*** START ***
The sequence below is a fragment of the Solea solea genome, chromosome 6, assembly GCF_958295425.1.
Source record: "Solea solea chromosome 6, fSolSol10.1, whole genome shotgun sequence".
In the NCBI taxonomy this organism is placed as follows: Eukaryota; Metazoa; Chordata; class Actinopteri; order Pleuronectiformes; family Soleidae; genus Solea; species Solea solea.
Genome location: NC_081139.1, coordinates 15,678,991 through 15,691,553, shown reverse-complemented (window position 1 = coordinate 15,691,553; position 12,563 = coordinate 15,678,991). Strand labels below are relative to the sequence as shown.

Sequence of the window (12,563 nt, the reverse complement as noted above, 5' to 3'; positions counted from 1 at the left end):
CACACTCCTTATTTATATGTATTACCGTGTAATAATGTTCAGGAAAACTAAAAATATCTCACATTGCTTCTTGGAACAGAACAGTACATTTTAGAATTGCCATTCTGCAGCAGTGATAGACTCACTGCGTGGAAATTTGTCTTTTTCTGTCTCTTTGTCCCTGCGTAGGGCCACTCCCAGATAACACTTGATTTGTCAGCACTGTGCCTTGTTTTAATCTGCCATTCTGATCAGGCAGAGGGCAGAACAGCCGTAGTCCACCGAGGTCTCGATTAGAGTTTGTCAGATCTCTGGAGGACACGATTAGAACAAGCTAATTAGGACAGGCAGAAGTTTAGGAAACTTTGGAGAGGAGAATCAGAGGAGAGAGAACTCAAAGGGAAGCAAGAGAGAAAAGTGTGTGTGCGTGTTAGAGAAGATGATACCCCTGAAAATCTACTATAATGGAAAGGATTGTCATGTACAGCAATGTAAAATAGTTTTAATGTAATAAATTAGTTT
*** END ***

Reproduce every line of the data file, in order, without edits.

The sequence below is a fragment of the Solea solea genome, chromosome 6, assembly GCF_958295425.1.
Source record: "Solea solea chromosome 6, fSolSol10.1, whole genome shotgun sequence".
In the NCBI taxonomy this organism is placed as follows: Eukaryota; Metazoa; Chordata; class Actinopteri; order Pleuronectiformes; family Soleidae; genus Solea; species Solea solea.
Genome location: NC_081139.1, coordinates 15,678,991 through 15,691,553, shown reverse-complemented (window position 1 = coordinate 15,691,553; position 12,563 = coordinate 15,678,991). Strand labels below are relative to the sequence as shown.

Sequence of the window (12,563 nt, the reverse complement as noted above, 5' to 3'; positions counted from 1 at the left end):
CACACTCCTTATTTATATGTATTACCGTGTAATAATGTTCAGGAAAACTAAAAATATCTCACATTGCTTCTTGGAACAGAACAGTACATTTTAGAATTGCCATTCTGCAGCAGTGATAGACTCACTGCGTGGAAATTTGTCTTTTTCTGTCTCTTTGTCCCTGCGTAGGGCCACTCCCAGATAACACTTGATTTGTCAGCACTGTGCCTTGTTTTAATCTGCCATTCTGATCAGGCAGAGGGCAGAACAGCCGTAGTCCACCGAGGTCTCGATTAGAGTTTGTCAGATCTCTGGAGGACACGATTAGAACAAGCTAATTAGGACAGGCAGAAGTTTAGGAAACTTTGGAGAGGAGAATCAGAGGAGAGAGAACTCAAAGGGAAGCAAGAGAGAAAAGTGTGTGTGCGTGTTAGAGAAGATGATACCCCTGAAAATCTACTATAATGGAAAGGATTGTCATGTACAGCAATGTAAAATAGTTTTAATGTAATAAATTAGTTT